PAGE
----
# Proving upper bound on a term involving binomial coefficients [closed]

I am trying to show:

$$\binom{n}{k}\left(1-\frac{k}{n}\right)^{2n-2k+2} \left(\frac{k-1}{n}\right)^{2k}\leq \frac{1}{n^2}$$ for $$k\in \{2,3,\cdots,n-1\}$$ for all $$n$$

I observe that numerically that is true but analytically, I am not able to look at the term on LHS as a term of a binomial expansion or something like that to get an upper bound. Any ideas?

Sketch of a proof:

Fact 1: Let $$x, y$$ be real numbers with $$x \ge 6$$ and $$3 \le y \le x - 2$$. Then $$\ln \frac{\Gamma(x + 1)}{\Gamma(y + 1)\Gamma(x - y + 1)} + (2x - 2y + 2)\ln(1 - y/x) + 2y\ln \frac{y - 1}{x} + 2\ln x \le 0.$$ The proof of Fact 1 is given at the end.

By Fact 1, when $$n\ge 6$$ and $$3 \le k \le n - 2$$, we have $$\ln \binom{n}{k} + (2n - 2k + 2)\ln(1 - k/n) + 2k\ln \frac{k - 1}{n} + 2\ln n \le 0.$$ Thus, the desired inequality is true.

When $$n \ge 6$$ and $$k = 2, n - 1$$, the desired inequality is verified directly.

When $$n \le 5$$, the desired inequality is verified directly.

We are done.

Proof of Fact 1:

Denote the LHS by $$F(x, y)$$. We have \begin{align*} \frac{\partial^2 F}{\partial y^2} &= - \psi'(y + 1) - \psi'(x - y + 1)\\ &\qquad + {\frac {2{x}^{2}y - 2x{y}^{2} - 4{x}^{2} + 4xy - 2{y}^{2} + 2x + 2y - 2}{ \left( x - y \right) ^{2} \left( y - 1 \right) ^{2}}}\\[5pt] &\ge - \frac{1}{y + 1} - \frac{1}{(y + 1)^2} - \frac{1}{x - y + 1} - \frac{1}{(x - y + 1)^2}\\[8pt] &\qquad + {\frac {2{x}^{2}y - 2x{y}^{2} - 4{x}^{2} + 4xy - 2{y}^{2} + 2x + 2y - 2}{ \left( x - y \right) ^{2} \left( y - 1 \right) ^{2}}}\\[6pt] &= \frac{G}{(y + 1)^2(x - y + 1)^2(x - y)^2(y - 1)^2}\\ &\ge 0 \end{align*} where $$\psi(\cdot)$$ is the digamma function defined by $$\psi(u) = \frac{\mathrm{d} \ln \Gamma(u)}{\mathrm{d} u} = \frac{\Gamma'(u)}{\Gamma(u)}$$, and \begin{align*} G &= {x}^{4}{y}^{3}-3\,{x}^{3}{y}^{4}+3\,{x}^{2}{y}^{5}-x{y}^{6}+2\,{x}^{3} {y}^{3}-6\,{x}^{2}{y}^{4}+6\,x{y}^{5}-2\,{y}^{6}\\ &\qquad -3\,{x}^{4}y+10\,{x}^{ 3}{y}^{2}-11\,{x}^{2}{y}^{3}+2\,x{y}^{4}+2\,{y}^{5}-6\,{x}^{4}+18\,{x} ^{3}y\\ &\qquad -18\,{x}^{2}{y}^{2}+6\,x{y}^{3}-2\,{y}^{4}-11\,{x}^{3}+30\,{x}^{2 }y-23\,x{y}^{2}+4\,{y}^{3}\\ &\qquad -6\,{x}^{2}+12\,xy-2\,{y}^{2}-2\,x+2\,y-2, \end{align*} and we have used $$\psi'(u) \le \frac{1}{u} + \frac{1}{u^2}$$ for all $$u > 0$$, and we have used $$G \ge 0$$.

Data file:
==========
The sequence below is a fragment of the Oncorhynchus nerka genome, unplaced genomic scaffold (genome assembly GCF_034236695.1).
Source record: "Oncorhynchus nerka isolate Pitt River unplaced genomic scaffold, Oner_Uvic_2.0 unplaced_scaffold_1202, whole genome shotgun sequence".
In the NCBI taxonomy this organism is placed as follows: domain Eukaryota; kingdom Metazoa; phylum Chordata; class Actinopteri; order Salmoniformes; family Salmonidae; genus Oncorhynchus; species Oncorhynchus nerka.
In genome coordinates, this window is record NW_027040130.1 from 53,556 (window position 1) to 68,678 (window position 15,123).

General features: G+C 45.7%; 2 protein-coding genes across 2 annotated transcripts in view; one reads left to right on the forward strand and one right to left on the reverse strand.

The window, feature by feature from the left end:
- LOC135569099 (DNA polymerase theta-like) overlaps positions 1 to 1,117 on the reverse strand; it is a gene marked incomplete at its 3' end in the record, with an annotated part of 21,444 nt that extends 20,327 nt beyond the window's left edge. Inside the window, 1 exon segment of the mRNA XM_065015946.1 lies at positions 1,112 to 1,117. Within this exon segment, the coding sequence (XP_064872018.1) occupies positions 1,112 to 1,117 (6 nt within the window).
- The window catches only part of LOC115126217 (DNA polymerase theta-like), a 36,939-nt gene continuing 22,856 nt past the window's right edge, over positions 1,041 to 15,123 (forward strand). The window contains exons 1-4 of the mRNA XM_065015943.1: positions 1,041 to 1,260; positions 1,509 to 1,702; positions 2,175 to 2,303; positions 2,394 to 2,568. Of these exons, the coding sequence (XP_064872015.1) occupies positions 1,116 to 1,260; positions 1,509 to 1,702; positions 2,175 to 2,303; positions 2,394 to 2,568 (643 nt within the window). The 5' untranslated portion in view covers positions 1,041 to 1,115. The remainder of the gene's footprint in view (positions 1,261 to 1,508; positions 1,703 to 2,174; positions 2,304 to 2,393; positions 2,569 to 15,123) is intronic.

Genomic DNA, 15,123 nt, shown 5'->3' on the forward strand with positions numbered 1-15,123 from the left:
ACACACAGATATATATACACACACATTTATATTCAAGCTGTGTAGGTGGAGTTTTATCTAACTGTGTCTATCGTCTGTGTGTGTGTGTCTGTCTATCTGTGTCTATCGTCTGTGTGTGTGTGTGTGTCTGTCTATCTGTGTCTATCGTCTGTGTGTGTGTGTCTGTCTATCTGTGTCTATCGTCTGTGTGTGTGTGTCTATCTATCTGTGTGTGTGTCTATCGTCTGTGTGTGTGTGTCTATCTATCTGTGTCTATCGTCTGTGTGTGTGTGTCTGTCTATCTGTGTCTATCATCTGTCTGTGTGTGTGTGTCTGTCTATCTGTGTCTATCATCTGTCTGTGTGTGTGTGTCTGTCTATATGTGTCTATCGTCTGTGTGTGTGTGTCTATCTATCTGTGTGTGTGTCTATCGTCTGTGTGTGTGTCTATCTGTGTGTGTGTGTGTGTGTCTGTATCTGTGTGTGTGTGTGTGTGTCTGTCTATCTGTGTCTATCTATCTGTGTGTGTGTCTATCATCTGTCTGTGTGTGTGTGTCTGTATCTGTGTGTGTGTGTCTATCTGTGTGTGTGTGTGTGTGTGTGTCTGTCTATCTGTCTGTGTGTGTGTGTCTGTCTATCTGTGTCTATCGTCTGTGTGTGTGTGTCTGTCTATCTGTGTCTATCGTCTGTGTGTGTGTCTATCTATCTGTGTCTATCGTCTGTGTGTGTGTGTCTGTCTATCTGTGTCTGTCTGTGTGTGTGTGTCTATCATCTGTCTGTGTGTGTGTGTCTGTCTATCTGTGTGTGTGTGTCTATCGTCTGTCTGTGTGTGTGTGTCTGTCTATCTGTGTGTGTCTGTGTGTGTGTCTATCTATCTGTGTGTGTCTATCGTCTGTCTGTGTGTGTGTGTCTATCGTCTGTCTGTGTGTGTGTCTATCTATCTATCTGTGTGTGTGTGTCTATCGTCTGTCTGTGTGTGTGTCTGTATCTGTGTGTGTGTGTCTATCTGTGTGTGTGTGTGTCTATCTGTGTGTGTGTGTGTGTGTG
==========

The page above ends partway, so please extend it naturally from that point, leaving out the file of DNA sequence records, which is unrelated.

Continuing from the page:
Hint for the proof of $$G \ge 0$$: With the substitutions $$x = 6 + t, \ y = \frac{1}{1 + s}\cdot 3 + \frac{s}{1 + s}\cdot (x - 2)$$ for $$t, s \ge 0$$, we have $$(1 + s)^6G$$ is a polynomial in $$s, t$$ with non-negative coefficients.

Thus, $$F(x, y)$$ is convex with respect to $$y$$. Also, $$F(x, 3) \le 0$$ and $$F(x, x-2) \le 0$$. Thus, $$F(x, y) \le 0$$ for all $$x \ge 6$$ and $$3 \le y \le x - 2$$.

We are done.

• Thanks, can we prove that $\psi'(u)\leq \frac{1}{u}+\frac{1}{u^2}$ for all $u>0$? I do see numerically that is true. Jun 29 at 11:41
• @manifolded You may search it. For example, see (15) in ams.org/journals/proc/2013-141-03/S0002-9939-2012-11387-5/… Jun 29 at 12:03
• @manifolded Also, see L. Gordon, “A stochastic approach to the gamma function”, Amer. Math. Monthly, 9(101), 1994, 858-865. Jun 29 at 12:08

This is not a proof.

$$a_k=\binom{n}{k}\left(1-\frac{k}{n}\right)^{2n-2k+2} \left(\frac{k-1}{n}\right)^{2k}$$

Expanding as series for large $$n$$ and keeping the first term only, we have $$a_2=\frac{1}{2 e^4 n^2}+O\left(\frac{1}{n^3}\right)\qquad \qquad a_3=\frac{32}{3 e^6 n^3}+O\left(\frac{1}{n^5}\right)$$ $$a_4=\frac{2187}{8 e^8 n^4}+O\left(\frac{1}{n^5}\right)\qquad \qquad a_5=\frac{131072}{15 e^{10} n^5}+O\left(\frac{1}{n^6}\right)$$ $$a_{n-4}=\frac{131072}{3 e^{10} n^6}+O\left(\frac{1}{n^7}\right)\qquad \qquad a_{n-3}=\frac{2187}{2 e^8 n^5}+O\left(\frac{1}{n^6}\right)$$ $$a_{n-2}=\frac{32}{e^6 n^4}+O\left(\frac{1}{n^5}\right)\qquad \qquad a_{n-1}=\frac{1}{e^4 n^3}+O\left(\frac{1}{n^5}\right)$$